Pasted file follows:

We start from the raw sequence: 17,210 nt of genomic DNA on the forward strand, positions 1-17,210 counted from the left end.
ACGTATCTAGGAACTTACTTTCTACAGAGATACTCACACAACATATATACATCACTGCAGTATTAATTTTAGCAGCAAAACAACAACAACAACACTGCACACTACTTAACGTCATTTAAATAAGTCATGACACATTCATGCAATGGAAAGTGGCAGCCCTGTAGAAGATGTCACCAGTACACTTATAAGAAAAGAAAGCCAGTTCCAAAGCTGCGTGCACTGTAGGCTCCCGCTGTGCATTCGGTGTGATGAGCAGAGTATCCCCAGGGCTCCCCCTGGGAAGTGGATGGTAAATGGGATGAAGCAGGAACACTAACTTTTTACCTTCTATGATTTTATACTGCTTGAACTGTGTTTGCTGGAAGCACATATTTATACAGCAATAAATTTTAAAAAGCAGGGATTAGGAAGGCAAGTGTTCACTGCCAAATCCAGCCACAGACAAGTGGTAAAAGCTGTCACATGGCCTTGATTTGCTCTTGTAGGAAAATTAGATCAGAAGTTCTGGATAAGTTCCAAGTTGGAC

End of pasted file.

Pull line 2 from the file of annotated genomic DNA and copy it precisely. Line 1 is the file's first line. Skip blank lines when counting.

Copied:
ACGTATCTAGGAACTTACTTTCTACAGAGATACTCACACAACATATATACATCACTGCAGTATTAATTTTAGCAGCAAAACAACAACAACAACACTGCACACTACTTAACGTCATTTAAATAAGTCATGACACATTCATGCAATGGAAAGTGGCAGCCCTGTAGAAGATGTCACCAGTACACTTATAAGAAAAGAAAGCCAGTTCCAAAGCTGCGTGCACTGTAGGCTCCCGCTGTGCATTCGGTGTGATGAGCAGAGTATCCCCAGGGCTCCCCCTGGGAAGTGGATGGTAAATGGGATGAAGCAGGAACACTAACTTTTTACCTTCTATGATTTTATACTGCTTGAACTGTGTTTGCTGGAAGCACATATTTATACAGCAATAAATTTTAAAAAGCAGGGATTAGGAAGGCAAGTGTTCACTGCCAAATCCAGCCACAGACAAGTGGTAAAAGCTGTCACATGGCCTTGATTTGCTCTTGTAGGAAAATTAGATCAGAAGTTCTGGATAAGTTCCAAGTTGGAC